The report also says that there may be a range of promotional opportunities on Alexa. One is reportedly a product suggestion on behalf of a brand tied to purchase history. “Alexa may suggest to a shopper who previously bought Clorox’s Pine-Sol to consider buying its disinfecting wipes,” CNBC says. Consumer shopping data, in the aggregate and by individual, could be used here very effectively to target ads.

Hypothetically, general questions or informational queries could also yield product ads related to content (e.g., “How do I get red wine out of a carpet?”). Currently, Alexa doesn’t answer that question (though Google Home does). A real example comes if you ask Alexa to purchase a product: “Alexa, I’d like to buy some paper towels.” The machine currently responds: “OK, I can look for a brand like Bounty, what would you like?”

If you buy the product through Alexa, that fact could then be reported back to the advertiser.

CNBC flags this last example not merely as a helpful suggestion but as a promotion currently being tested. The only problem, if it is in fact an ad, is that there’s no disclosure of that fact. Undisclosed ads potentially run afoul of FTC prohibitions against “consumer deception.” The analogy is the labeling of sponsored slots in search results. If it sounds like an organic result but is really an ad, it would probably be a violation of FTC rules.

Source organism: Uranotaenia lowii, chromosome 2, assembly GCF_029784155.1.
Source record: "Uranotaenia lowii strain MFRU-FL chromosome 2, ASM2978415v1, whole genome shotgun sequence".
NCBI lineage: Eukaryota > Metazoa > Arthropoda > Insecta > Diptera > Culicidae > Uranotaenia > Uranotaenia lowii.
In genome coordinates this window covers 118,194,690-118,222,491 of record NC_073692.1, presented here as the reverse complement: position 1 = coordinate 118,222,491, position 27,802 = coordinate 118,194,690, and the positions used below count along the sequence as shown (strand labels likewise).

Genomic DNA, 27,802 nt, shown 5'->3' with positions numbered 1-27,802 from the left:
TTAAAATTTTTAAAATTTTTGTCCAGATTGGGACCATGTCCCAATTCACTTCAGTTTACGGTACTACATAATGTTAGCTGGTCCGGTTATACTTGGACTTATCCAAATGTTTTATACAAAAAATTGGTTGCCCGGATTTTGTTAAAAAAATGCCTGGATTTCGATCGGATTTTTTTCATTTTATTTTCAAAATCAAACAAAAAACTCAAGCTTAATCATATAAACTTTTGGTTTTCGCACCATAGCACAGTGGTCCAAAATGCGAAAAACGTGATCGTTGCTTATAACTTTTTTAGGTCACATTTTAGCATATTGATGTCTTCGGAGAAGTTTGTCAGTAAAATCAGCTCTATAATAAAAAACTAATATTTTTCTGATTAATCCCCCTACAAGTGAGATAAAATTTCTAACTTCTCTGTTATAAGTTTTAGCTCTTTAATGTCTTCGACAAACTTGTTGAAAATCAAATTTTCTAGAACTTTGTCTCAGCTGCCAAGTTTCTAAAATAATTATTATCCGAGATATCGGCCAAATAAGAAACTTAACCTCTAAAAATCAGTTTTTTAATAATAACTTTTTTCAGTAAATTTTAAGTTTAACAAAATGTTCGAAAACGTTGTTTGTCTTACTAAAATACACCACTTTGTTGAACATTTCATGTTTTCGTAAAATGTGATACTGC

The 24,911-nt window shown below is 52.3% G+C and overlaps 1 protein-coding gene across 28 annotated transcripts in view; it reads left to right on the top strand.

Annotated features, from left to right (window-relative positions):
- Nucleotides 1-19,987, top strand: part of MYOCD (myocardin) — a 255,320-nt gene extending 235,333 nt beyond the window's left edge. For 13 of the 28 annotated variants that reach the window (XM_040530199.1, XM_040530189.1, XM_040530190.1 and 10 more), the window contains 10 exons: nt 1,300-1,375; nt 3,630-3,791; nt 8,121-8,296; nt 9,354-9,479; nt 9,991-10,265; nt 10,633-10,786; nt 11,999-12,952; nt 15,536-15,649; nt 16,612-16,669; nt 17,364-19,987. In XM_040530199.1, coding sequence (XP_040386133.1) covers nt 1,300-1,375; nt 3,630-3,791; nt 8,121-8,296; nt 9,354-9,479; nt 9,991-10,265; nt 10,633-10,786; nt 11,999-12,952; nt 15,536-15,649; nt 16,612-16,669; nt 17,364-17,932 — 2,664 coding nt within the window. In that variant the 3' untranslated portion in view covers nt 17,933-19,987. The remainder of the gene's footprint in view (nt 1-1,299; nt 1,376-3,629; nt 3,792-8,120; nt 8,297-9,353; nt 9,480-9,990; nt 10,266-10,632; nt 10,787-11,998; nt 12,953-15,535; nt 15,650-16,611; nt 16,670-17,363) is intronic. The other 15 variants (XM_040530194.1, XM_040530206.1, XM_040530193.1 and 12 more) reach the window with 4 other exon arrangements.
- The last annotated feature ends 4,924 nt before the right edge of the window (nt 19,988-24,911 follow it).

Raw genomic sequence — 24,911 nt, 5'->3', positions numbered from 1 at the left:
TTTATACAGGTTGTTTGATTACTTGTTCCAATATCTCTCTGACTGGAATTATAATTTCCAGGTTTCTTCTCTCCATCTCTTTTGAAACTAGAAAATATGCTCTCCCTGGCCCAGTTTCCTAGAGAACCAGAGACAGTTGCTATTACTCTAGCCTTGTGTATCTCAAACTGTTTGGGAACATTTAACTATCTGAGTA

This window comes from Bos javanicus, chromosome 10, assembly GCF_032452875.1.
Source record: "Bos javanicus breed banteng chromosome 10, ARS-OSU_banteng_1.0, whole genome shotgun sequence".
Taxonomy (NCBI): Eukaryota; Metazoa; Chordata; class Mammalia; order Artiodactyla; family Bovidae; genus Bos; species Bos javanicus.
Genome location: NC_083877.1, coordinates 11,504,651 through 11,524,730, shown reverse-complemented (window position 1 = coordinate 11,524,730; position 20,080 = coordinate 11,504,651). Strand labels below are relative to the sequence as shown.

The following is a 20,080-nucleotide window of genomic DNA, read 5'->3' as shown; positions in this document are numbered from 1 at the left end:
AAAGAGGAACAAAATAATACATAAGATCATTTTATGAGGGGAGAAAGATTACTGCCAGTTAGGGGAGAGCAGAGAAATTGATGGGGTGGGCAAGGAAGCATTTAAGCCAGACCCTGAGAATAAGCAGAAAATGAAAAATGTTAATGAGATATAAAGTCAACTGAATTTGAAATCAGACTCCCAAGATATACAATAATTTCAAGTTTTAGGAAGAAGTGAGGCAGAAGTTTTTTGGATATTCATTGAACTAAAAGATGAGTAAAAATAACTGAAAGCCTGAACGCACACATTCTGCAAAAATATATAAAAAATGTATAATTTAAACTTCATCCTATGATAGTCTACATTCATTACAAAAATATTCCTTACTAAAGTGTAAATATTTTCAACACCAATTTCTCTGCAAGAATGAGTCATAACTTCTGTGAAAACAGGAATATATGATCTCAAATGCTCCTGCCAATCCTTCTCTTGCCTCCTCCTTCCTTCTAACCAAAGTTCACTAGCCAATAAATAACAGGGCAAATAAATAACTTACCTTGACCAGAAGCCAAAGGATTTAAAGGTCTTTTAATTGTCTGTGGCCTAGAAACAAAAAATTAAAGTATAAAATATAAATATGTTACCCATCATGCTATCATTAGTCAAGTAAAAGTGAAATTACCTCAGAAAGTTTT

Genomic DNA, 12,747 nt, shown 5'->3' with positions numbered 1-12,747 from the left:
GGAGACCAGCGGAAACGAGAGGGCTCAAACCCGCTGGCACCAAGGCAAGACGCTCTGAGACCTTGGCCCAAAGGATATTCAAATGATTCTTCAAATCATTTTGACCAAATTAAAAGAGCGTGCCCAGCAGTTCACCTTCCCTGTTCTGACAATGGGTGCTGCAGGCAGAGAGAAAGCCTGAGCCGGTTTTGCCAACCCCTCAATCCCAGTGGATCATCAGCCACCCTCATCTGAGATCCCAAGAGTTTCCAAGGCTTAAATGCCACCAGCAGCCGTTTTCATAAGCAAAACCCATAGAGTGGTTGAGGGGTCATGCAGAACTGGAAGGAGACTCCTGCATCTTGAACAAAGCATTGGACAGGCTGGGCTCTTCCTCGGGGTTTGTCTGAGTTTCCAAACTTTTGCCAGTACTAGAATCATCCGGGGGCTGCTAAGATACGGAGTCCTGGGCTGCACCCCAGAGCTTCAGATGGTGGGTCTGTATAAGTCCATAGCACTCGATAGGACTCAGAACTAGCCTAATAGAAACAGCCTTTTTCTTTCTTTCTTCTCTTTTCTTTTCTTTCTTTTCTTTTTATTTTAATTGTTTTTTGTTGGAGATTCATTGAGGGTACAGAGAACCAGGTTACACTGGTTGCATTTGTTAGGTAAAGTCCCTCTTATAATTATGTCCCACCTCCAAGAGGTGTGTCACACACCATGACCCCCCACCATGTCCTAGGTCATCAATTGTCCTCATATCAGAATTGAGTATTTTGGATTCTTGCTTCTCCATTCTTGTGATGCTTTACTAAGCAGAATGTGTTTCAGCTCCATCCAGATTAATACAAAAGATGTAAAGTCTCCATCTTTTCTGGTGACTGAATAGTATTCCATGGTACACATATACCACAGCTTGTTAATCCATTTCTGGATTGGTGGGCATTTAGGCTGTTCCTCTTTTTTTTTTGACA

Alexa can send search results back to the Alexa app on users’ phones, creating additional “inventory” for ads there as well. The Amazon Echo Show also has a screen (Google is also reportedly working on a virtual assistant device with a screen). The screen creates additional visual and video advertising opportunities. It’s not clear how well the Show sold over the holidays; the most popular Alexa device by far was the ultra-cheap Echo Dot.

In May of last year, voice analytics firm VoiceLabs launched audio ads for Alexa devices but subsequently shut it down because of Amazon disapproval. At the time, CEO Adam Marchick told me that there was “a lot of advertiser demand from CPG companies, to prompt people to add products to their shopping carts.” He added that the audio ads saw a high degree of consumer acceptance.